Galaxy Evolution and Cosmology using Supercomputer Simulations by Daniel Cunnama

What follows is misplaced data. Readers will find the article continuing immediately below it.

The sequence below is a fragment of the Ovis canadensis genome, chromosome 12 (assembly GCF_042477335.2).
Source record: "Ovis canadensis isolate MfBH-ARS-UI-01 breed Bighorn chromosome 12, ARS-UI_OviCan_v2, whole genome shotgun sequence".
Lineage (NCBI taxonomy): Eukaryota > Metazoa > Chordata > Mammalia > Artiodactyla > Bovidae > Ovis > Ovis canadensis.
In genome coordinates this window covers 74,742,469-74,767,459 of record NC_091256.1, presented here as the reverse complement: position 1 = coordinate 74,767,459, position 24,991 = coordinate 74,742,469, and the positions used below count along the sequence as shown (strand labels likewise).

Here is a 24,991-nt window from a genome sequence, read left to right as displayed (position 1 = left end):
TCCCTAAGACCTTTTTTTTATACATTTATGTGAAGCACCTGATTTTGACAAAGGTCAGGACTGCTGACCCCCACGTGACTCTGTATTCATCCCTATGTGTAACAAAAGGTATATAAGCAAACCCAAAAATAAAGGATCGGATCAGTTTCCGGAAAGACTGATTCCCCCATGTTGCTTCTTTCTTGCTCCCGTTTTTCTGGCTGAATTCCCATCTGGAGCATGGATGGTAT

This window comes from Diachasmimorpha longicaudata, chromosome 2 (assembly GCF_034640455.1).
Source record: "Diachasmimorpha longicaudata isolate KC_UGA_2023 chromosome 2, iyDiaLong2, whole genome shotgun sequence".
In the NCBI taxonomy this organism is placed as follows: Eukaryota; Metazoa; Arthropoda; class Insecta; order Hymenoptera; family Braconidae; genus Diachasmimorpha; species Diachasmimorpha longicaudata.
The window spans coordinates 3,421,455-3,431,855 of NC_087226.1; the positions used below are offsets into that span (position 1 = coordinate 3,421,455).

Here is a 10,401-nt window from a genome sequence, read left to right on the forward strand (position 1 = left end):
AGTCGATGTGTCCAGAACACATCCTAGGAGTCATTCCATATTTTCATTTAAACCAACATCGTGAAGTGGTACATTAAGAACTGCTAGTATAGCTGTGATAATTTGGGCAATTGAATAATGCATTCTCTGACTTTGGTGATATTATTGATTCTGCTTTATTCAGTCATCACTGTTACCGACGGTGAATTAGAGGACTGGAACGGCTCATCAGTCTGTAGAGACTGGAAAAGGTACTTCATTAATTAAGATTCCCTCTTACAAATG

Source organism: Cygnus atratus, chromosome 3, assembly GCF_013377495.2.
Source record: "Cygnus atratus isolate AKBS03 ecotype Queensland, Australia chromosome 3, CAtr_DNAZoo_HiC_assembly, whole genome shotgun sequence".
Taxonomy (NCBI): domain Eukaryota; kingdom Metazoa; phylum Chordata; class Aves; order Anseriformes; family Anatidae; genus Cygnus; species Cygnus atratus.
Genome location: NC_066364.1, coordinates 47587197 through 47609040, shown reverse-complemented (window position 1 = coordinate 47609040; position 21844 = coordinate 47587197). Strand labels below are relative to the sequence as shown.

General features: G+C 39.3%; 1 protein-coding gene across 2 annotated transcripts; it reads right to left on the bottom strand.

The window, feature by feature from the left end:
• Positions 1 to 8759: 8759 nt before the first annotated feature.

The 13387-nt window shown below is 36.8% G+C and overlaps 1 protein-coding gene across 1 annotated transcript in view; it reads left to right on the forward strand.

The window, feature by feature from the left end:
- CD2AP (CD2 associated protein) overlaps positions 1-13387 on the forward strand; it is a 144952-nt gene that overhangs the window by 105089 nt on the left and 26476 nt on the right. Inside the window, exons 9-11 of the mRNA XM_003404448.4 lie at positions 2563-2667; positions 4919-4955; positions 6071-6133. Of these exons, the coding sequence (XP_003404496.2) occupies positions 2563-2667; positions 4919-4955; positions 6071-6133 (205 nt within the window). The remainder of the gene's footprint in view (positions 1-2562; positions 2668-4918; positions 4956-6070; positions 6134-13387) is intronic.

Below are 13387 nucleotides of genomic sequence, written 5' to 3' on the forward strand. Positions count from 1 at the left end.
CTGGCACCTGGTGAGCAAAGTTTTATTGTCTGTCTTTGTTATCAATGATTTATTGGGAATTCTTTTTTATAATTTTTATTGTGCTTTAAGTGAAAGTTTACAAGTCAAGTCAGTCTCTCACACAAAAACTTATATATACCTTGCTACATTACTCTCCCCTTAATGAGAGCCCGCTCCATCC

Numerical simulations play a crucial role in testing current cosmological models of the formation and evolution of the cosmic structure observed in the modern Universe. Simulations of the collapse of both baryonic and non-baryonic matter under the influence of gravity have yielded important results in our understanding of the large scale structure of the Universe. In addition to the underlying large scale structure, simulations which include gas dynamics can give us valuable insight into, and allow us to make testable predictions on, the nature and distribution of baryonic matter on a wide range of scales. In this work we give an overview of cosmological simulations and the methods employed in the solution of many body problems. We then present three projects focusing on scales ranging from individual galaxies to the cosmic web connecting clusters of galaxies thereby demonstrating the potential and diversity of numerical simulations in the fields of cosmology and astrophysics. We firstly investigate the environmental dependance of neutral hydrogen in the intergalactic medium by utilising high resolution cosmological hydrodynamic simulations in Chapter 3. We find that the extent of the neutral hydrogen radial profile is dependant on both the environment of the galaxy and its classification within the group ie. whether it is a central or satellite galaxy. We investigate whether this effect could arise from ram pressure forces exerted on the galaxies and find good agreement between galaxies experiencing high ram pressure forces and those with a low neutral hydrogen content. In Chapter 4 we investigate the velocity–shape alignment of clusters in a dark matter only simulation and the effect of such an alignment on measurements of the kinetic Sunyaev–Zeldovich (kSZ) effect. We find an alignment not only exists but can lead to an enhancement in the kSZ signal of up to 60% when the cluster is orientated along the line-of-sight. Finally we attempt to identify shocked gas in clusters and filaments using intermediate resolution cosmological hydrodynamic simulations in Chapter 5 with a view to predicting the synchrotron emission from these areas, something that may be detectable with the Square Kilometer Array.